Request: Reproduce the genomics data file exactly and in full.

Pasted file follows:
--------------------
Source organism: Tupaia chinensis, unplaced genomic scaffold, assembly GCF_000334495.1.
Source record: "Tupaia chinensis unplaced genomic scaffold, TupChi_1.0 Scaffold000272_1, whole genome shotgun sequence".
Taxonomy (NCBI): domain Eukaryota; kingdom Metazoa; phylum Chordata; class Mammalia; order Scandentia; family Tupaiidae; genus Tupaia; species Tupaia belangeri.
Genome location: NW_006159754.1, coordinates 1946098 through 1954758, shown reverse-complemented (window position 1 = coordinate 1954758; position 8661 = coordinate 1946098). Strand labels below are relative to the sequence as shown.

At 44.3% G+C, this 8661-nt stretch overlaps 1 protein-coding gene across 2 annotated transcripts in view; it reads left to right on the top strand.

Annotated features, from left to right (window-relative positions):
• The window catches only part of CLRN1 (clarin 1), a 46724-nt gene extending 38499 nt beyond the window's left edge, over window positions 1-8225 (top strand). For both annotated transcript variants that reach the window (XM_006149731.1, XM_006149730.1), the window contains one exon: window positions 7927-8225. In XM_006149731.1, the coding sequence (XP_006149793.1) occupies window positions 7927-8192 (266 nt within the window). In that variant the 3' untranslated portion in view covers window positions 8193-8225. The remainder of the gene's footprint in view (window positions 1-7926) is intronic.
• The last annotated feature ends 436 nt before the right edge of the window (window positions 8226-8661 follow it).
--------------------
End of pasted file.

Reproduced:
Source organism: Tupaia chinensis, unplaced genomic scaffold, assembly GCF_000334495.1.
Source record: "Tupaia chinensis unplaced genomic scaffold, TupChi_1.0 Scaffold000272_1, whole genome shotgun sequence".
Taxonomy (NCBI): domain Eukaryota; kingdom Metazoa; phylum Chordata; class Mammalia; order Scandentia; family Tupaiidae; genus Tupaia; species Tupaia belangeri.
Genome location: NW_006159754.1, coordinates 1946098 through 1954758, shown reverse-complemented (window position 1 = coordinate 1954758; position 8661 = coordinate 1946098). Strand labels below are relative to the sequence as shown.

At 44.3% G+C, this 8661-nt stretch overlaps 1 protein-coding gene across 2 annotated transcripts in view; it reads left to right on the top strand.

Annotated features, from left to right (window-relative positions):
• The window catches only part of CLRN1 (clarin 1), a 46724-nt gene extending 38499 nt beyond the window's left edge, over window positions 1-8225 (top strand). For both annotated transcript variants that reach the window (XM_006149731.1, XM_006149730.1), the window contains one exon: window positions 7927-8225. In XM_006149731.1, the coding sequence (XP_006149793.1) occupies window positions 7927-8192 (266 nt within the window). In that variant the 3' untranslated portion in view covers window positions 8193-8225. The remainder of the gene's footprint in view (window positions 1-7926) is intronic.
• The last annotated feature ends 436 nt before the right edge of the window (window positions 8226-8661 follow it).